Tom's Corner

Time Line: The Events Behind “Tom’s Corner”

Welcome to “Tom’s Corner,” a blog about bee decline by Tom Theobald, founding member of the Boulder County Beekeepers’ Association. In July 2010 Theobald wrote an article about clothianidin and bees for Bee Culture magazine. “Do We Have a Pesticide Blowout” ignited a conversation about the connection between systemic pesticides, specifically clothianidin, and declining bee populations in the United States. Timeline here:

The story continues to unfold…

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Is the Monarch Butterfly the New Bald Eagle?

Or is it the new passenger pigeon?

In an earlier posting I asked if neonicotinoids are the new DDT. Just minutes ago I received a press release announcing the filing of a petition calling for protection of the Monarch Butterfly under the Endangered Species Act. The petition is being brought by The Center For Food Safety, The Center For Biological Diversity, The Xerces Society, and Lincoln Brower, one of the world’s preeminent Monarch researchers who has studied these butterflies since 1954.

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The petition comes in response to a 90 percent decline in Monarch populations since 1995. This same crash has been occuring with honey bees and the only thing that has prevented a similar decline is the presence of beekeepers and managed colonies. The bees are on life support and beekeepers are that life support. We are on the verge of losing the beekeepers however, because it is beginning to appear that most of the U.S. environment has been so massively poisoned that even their best efforts may be to no avail, their bees are going out into an environment that is hostile to life.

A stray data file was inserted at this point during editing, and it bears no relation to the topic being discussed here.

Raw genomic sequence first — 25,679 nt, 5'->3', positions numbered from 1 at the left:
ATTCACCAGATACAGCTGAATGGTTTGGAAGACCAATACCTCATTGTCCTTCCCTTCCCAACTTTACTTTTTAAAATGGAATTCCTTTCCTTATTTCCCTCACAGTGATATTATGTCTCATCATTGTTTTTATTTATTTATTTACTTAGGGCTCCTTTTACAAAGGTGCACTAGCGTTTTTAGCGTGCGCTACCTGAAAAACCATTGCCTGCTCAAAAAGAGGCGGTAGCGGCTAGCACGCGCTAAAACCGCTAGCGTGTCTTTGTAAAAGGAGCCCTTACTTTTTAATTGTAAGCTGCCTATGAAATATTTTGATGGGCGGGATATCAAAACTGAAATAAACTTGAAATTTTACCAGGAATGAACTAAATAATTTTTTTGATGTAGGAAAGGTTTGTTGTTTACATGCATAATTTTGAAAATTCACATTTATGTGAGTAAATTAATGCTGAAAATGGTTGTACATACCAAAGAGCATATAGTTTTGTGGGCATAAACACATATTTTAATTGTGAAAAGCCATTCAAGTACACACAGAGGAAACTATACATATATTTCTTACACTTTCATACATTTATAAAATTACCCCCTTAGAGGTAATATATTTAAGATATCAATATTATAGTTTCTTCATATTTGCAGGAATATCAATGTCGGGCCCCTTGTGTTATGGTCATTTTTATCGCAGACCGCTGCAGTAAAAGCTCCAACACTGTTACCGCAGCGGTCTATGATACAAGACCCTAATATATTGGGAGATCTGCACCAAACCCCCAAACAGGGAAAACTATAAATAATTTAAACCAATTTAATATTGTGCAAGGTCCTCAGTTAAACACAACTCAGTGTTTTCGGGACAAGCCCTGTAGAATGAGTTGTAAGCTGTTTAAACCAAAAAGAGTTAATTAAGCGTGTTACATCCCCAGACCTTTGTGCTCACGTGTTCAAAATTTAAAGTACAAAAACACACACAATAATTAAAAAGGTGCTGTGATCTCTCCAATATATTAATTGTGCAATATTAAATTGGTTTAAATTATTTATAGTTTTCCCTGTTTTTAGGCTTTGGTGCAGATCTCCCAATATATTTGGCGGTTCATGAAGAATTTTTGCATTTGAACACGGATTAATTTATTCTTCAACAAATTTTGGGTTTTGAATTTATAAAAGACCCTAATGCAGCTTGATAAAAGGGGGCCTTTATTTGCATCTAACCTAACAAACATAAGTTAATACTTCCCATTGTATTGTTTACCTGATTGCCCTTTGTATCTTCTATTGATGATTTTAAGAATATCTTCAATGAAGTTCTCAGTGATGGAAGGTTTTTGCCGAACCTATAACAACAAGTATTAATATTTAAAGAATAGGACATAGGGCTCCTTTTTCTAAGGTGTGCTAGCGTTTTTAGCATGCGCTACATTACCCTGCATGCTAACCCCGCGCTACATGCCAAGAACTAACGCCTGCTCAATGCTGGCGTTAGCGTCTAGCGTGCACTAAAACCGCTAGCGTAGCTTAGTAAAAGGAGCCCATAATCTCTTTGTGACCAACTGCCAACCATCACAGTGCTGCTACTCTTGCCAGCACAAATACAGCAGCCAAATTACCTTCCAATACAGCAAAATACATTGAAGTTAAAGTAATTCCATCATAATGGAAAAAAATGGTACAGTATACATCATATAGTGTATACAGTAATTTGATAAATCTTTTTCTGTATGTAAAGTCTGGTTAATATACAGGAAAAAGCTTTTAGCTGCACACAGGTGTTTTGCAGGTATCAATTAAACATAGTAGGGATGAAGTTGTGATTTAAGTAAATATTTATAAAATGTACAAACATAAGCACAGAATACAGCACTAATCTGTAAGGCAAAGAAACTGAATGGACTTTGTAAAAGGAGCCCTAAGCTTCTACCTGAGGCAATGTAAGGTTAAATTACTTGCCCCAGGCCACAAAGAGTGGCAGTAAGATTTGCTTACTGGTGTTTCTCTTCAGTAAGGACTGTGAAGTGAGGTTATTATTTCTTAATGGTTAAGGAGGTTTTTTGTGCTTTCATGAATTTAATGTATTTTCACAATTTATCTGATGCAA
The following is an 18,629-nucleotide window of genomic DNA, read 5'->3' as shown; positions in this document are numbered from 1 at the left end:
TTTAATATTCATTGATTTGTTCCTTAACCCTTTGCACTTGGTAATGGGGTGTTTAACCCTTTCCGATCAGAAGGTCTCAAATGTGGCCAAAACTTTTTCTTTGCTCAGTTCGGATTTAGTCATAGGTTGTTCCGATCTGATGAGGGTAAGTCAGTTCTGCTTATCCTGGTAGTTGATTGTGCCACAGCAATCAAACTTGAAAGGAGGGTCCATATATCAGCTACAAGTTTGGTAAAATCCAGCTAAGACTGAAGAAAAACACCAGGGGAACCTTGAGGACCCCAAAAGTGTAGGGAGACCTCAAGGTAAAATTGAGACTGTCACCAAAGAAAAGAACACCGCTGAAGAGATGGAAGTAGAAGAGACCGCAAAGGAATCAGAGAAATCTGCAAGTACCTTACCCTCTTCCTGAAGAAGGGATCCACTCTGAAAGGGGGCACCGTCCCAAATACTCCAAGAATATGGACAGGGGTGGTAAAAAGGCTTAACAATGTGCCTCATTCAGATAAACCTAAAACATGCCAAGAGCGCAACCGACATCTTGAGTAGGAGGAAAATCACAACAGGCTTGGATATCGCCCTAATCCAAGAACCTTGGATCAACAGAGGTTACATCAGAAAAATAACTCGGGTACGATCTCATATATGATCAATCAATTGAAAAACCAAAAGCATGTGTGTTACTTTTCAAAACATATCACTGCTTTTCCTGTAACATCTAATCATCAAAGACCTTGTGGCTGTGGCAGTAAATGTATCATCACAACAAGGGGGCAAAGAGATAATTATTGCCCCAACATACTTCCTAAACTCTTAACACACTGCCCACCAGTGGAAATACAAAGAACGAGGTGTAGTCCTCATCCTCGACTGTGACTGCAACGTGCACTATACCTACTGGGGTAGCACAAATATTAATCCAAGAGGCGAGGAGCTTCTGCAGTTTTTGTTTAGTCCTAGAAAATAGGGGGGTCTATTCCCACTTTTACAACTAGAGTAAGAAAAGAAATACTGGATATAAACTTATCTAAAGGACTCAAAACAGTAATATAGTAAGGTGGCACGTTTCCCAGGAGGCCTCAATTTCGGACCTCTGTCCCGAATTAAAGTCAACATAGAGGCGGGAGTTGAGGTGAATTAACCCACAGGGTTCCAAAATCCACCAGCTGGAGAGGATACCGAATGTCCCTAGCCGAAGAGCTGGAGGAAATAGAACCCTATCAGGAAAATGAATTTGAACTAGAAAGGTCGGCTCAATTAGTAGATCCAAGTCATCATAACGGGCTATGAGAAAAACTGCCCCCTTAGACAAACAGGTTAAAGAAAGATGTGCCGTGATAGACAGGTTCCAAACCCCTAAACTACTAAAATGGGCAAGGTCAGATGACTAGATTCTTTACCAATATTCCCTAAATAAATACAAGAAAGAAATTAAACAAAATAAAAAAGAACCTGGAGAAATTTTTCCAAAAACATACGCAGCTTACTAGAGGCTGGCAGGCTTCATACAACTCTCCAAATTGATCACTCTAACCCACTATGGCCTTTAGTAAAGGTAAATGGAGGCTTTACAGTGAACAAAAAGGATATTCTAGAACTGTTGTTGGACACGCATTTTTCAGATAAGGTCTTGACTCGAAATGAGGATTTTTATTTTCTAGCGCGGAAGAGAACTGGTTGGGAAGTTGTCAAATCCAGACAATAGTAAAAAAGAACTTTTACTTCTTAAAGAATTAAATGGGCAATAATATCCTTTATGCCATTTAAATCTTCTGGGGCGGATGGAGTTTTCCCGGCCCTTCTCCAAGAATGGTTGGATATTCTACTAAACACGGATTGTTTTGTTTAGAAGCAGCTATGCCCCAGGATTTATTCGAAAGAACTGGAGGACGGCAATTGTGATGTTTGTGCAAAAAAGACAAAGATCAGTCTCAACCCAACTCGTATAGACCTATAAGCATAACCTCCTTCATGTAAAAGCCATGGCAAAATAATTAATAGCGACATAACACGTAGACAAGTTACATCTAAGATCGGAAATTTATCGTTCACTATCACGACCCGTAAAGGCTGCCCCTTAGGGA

This may be one of the greatest environmental issues of our time. I encourage you to read the entire petition. It addresses pesticides from page 89 to page 98.

I also encourage you to scroll back and read some of the earlier posts. You might find the animated maps of neonicotinoid use particularly interesting. Remember when you watch the explosive growth of these chemicals that they are 5 to 10 thousand times more toxic than DDT to lower life forms. It is little wonder that we are seeing the catastrophy we are. The wonder is that it is still being defended and nothing is being done.

“The monarch is the canary in the cornfield, a harbinger of environmental change that we’ve brought about on such a broad scale that many species of pollinators are now at risk if we don’t take action to protect them,” – Lincoln Brower

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Comparing the toxic effects of the neonics to DDT

Here is an introductory paragraph to a paper by the Federal Bureau of Entomology, released in December of 1948, as DDT, the latest wonder chemical, came into wider and wider use, “safer than arsenic” they assured us.

“The rapidly increasing use of DDT against insects attacking crops visited by honey bees in their quest for pollen and nectar has caused much concern. Some serious losses of bees following extensive field applications of DDT have been reported, but for the most part this material seems to cause less injury than arsenic. However, the general effectiveness of DDT for destroying many species of insects raises the question whether DDT is also toxic to honey bees.”

The chart below has recently been updated by Dr. Bonmatin of France. Based on new data on LD50s, delatmethrin and clothianidin have moved to the head of the parade at 10,800 times the toxicity of DDT. The neonicotinoids are being applied to hundreds of millions of acres every year.